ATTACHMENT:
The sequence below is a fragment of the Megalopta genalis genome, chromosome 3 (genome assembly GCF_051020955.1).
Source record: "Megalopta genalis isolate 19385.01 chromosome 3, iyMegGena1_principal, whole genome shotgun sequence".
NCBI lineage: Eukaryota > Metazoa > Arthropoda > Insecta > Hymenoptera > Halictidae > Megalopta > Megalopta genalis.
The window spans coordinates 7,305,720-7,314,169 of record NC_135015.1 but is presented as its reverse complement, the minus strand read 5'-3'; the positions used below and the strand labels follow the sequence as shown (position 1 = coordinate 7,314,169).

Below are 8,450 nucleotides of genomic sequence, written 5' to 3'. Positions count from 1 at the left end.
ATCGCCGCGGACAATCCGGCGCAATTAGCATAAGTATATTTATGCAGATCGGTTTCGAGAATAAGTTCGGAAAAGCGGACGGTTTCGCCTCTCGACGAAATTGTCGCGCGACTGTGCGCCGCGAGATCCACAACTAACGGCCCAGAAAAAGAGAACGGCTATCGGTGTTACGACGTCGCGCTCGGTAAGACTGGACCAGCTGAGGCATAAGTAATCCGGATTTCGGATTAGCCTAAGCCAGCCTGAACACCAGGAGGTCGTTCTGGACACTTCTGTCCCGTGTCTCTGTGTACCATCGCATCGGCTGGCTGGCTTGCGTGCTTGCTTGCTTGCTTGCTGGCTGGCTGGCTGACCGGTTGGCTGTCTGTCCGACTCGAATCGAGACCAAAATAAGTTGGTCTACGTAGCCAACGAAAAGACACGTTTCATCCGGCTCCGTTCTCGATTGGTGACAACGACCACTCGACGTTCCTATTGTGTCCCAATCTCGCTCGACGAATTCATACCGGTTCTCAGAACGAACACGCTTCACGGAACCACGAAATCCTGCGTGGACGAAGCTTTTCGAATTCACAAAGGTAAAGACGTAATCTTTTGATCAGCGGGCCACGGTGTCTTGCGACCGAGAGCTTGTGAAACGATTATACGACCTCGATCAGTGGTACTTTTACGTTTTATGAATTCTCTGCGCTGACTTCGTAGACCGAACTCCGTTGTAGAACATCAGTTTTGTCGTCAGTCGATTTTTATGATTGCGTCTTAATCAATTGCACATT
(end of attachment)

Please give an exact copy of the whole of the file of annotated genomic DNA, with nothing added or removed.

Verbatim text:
The sequence below is a fragment of the Megalopta genalis genome, chromosome 3 (genome assembly GCF_051020955.1).
Source record: "Megalopta genalis isolate 19385.01 chromosome 3, iyMegGena1_principal, whole genome shotgun sequence".
NCBI lineage: Eukaryota > Metazoa > Arthropoda > Insecta > Hymenoptera > Halictidae > Megalopta > Megalopta genalis.
The window spans coordinates 7,305,720-7,314,169 of record NC_135015.1 but is presented as its reverse complement, the minus strand read 5'-3'; the positions used below and the strand labels follow the sequence as shown (position 1 = coordinate 7,314,169).

Below are 8,450 nucleotides of genomic sequence, written 5' to 3'. Positions count from 1 at the left end.
ATCGCCGCGGACAATCCGGCGCAATTAGCATAAGTATATTTATGCAGATCGGTTTCGAGAATAAGTTCGGAAAAGCGGACGGTTTCGCCTCTCGACGAAATTGTCGCGCGACTGTGCGCCGCGAGATCCACAACTAACGGCCCAGAAAAAGAGAACGGCTATCGGTGTTACGACGTCGCGCTCGGTAAGACTGGACCAGCTGAGGCATAAGTAATCCGGATTTCGGATTAGCCTAAGCCAGCCTGAACACCAGGAGGTCGTTCTGGACACTTCTGTCCCGTGTCTCTGTGTACCATCGCATCGGCTGGCTGGCTTGCGTGCTTGCTTGCTTGCTTGCTGGCTGGCTGGCTGACCGGTTGGCTGTCTGTCCGACTCGAATCGAGACCAAAATAAGTTGGTCTACGTAGCCAACGAAAAGACACGTTTCATCCGGCTCCGTTCTCGATTGGTGACAACGACCACTCGACGTTCCTATTGTGTCCCAATCTCGCTCGACGAATTCATACCGGTTCTCAGAACGAACACGCTTCACGGAACCACGAAATCCTGCGTGGACGAAGCTTTTCGAATTCACAAAGGTAAAGACGTAATCTTTTGATCAGCGGGCCACGGTGTCTTGCGACCGAGAGCTTGTGAAACGATTATACGACCTCGATCAGTGGTACTTTTACGTTTTATGAATTCTCTGCGCTGACTTCGTAGACCGAACTCCGTTGTAGAACATCAGTTTTGTCGTCAGTCGATTTTTATGATTGCGTCTTAATCAATTGCACATT